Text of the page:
Liverpool Commercial District

It is not hard to see that Liverpool’s Commercial District is undergoing a transformation – you only have to walk up Castle Street or around St Paul’s Square to see two areas barely recognisable to how they were just five years ago.

In 2019, the district is entering the next stage of evolution; the first phase of the Pall Mall development has begun, aiming to boost the Commercial District with much needed Grade A office space, Sony’s redevelopment of the former Liverpool Echo building is expected to complete in the first quarter, while Castle Street continues to blossom as a food and leisure destination in its own right, with new restaurants opening at rapid pace.

As the commercial core of the city and certainly one, if not the, main contributors to the city region economy, Liverpool BID Company is leading the charge in managing this change, harnessing the new vitality in the area to create an environment which is attractive to investors, developers and established commercial businesses, and which encourages the creation and growth of new businesses. At the centre of this new chapter is the work the BID is doing through the investment in the Commercial District SRF (Spatial Regeneration Framework), working alongside partners at city council and in the private sector to safeguard the future growth of Commercial District BID for the benefit of levy payers and the wider city region economy. This complements the day-to-day work incorporating everything from the BID Street Rangers and the BID Safety Partnership, making the area cleaner and safer, to the Celebrating Castle Street events and the Mystery Shop programme.

Just last month, the BID published its latest Commercial Office Market Review in partnership with Professional Liverpool, which showed office take-up in the Commercial District during 2018 increased by an impressive 46.8% compared to 2017, accounting for an extra 582,084 sq ft of occupied office space, the highest take-up since records began.

Likewise, 2018 was also a record year for Liverpool City Region as a whole, with 867,586 sq ft being transacted, representing a rise of 32.7% on 2017. This is the seventh year running that take-up has achieved in excess of 500,000 sq ft and shows continued confidence within the region.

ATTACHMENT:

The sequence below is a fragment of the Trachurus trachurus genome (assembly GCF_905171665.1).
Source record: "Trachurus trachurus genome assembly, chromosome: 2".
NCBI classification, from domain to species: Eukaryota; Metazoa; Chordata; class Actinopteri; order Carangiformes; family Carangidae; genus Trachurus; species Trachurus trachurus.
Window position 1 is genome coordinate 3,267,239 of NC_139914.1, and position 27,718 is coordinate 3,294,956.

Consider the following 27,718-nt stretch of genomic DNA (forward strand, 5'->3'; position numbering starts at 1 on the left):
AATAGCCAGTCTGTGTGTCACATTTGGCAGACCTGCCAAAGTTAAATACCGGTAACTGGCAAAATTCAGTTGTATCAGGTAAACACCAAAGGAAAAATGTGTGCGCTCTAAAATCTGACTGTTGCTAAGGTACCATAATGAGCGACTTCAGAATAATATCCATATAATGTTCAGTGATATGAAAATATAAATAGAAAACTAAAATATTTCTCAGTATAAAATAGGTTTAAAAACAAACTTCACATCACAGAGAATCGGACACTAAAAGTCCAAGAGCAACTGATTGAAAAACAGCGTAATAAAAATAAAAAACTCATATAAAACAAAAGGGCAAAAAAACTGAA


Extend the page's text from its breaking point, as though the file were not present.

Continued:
The release of the 2018 Office Market Review, now in its 14th edition, comes ahead of MIPIM, the world’s largest property market in Cannes, France, where the BID will present its findings to potential new investors from around the world.

Responding to the report, Bill Addy, chief executive of Liverpool BID Company, welcomed the figures, but said there were challenges ahead, particularly the lack of Grade A office space availability, which the BID is addressing.

“It is fantastic to see that Liverpool City Region’s office market continues to prosper, a scenario echoed here in the Commercial District, which recorded a record take-up, said Bill. “This is great news and again shows the Commercial District as the preferred destination of choice in the city region for the professional sector and creative and digital industries.

“However, the report does highlight the challenges we face. The fact that there is now no vacant Grade A office space remaining in the Commercial District is a major concern for the sustainability of the district. But work to reverse this is in play. Our investment in the Commercial District SRF and our participation in MIPIM demonstrate our ongoing commitment in safeguarding the future growth of Commercial District BID for the benefit of our levy payers and wider city economy. It’s also encouraging to see the ambitious vision for the creation of Grade A office stock in Pall Mall now taking a step closer to realisation.

“Driving investment into the area, promoting sustainable employment and its connectivity with other key developments across the city region, such as Liverpool Waters, remains our utmost priority for Commercial District BID over the coming years.”

Andrew Byrne, head of Property Group at Professional Liverpool, the body responsible for collating the data for the Office Market Review, said: “The report once again highlights the challenges faced in the market, with lack of Grade A availability and the limitations which the existing stock has for filling this void. However, for the first time since 2011 we are seeing active development of Grade A offices within the fringe of the city, which is hopefully the start of the next phase of growth within the region. Despite having no Grade A availability, the Commercial District has once again dominated take-up and 2019 is shaping up to be another positive year for the district. However, the refurbished stock is unable to mask the lack of new build for much longer. It is vital we see development within the Commercial District in the not too distant future.”